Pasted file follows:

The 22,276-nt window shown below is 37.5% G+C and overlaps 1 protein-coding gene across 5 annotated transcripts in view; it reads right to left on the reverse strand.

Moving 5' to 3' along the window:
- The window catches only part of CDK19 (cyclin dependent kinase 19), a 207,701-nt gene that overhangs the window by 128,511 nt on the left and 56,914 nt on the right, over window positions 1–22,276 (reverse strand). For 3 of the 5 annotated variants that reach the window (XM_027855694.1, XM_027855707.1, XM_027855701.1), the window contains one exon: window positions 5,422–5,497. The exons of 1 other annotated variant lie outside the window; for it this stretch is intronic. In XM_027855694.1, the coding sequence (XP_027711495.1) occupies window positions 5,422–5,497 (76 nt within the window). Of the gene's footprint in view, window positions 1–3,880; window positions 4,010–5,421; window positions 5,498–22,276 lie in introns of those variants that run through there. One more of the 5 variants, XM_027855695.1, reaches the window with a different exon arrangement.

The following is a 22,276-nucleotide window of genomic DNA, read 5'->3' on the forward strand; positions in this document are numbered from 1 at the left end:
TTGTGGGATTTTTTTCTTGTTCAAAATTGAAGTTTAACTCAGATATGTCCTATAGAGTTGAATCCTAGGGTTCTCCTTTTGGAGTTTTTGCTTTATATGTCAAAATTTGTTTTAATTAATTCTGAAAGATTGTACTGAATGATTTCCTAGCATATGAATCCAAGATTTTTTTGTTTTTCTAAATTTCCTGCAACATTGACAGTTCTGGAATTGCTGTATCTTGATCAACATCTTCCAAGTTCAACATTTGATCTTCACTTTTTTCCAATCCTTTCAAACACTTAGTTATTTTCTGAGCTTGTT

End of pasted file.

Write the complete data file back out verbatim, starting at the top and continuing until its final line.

The 22,276-nt window shown below is 37.5% G+C and overlaps 1 protein-coding gene across 5 annotated transcripts in view; it reads right to left on the reverse strand.

Moving 5' to 3' along the window:
- The window catches only part of CDK19 (cyclin dependent kinase 19), a 207,701-nt gene that overhangs the window by 128,511 nt on the left and 56,914 nt on the right, over window positions 1–22,276 (reverse strand). For 3 of the 5 annotated variants that reach the window (XM_027855694.1, XM_027855707.1, XM_027855701.1), the window contains one exon: window positions 5,422–5,497. The exons of 1 other annotated variant lie outside the window; for it this stretch is intronic. In XM_027855694.1, the coding sequence (XP_027711495.1) occupies window positions 5,422–5,497 (76 nt within the window). Of the gene's footprint in view, window positions 1–3,880; window positions 4,010–5,421; window positions 5,498–22,276 lie in introns of those variants that run through there. One more of the 5 variants, XM_027855695.1, reaches the window with a different exon arrangement.

The following is a 22,276-nucleotide window of genomic DNA, read 5'->3' on the forward strand; positions in this document are numbered from 1 at the left end:
TTGTGGGATTTTTTTCTTGTTCAAAATTGAAGTTTAACTCAGATATGTCCTATAGAGTTGAATCCTAGGGTTCTCCTTTTGGAGTTTTTGCTTTATATGTCAAAATTTGTTTTAATTAATTCTGAAAGATTGTACTGAATGATTTCCTAGCATATGAATCCAAGATTTTTTTGTTTTTCTAAATTTCCTGCAACATTGACAGTTCTGGAATTGCTGTATCTTGATCAACATCTTCCAAGTTCAACATTTGATCTTCACTTTTTTCCAATCCTTTCAAACACTTAGTTATTTTCTGAGCTTGTT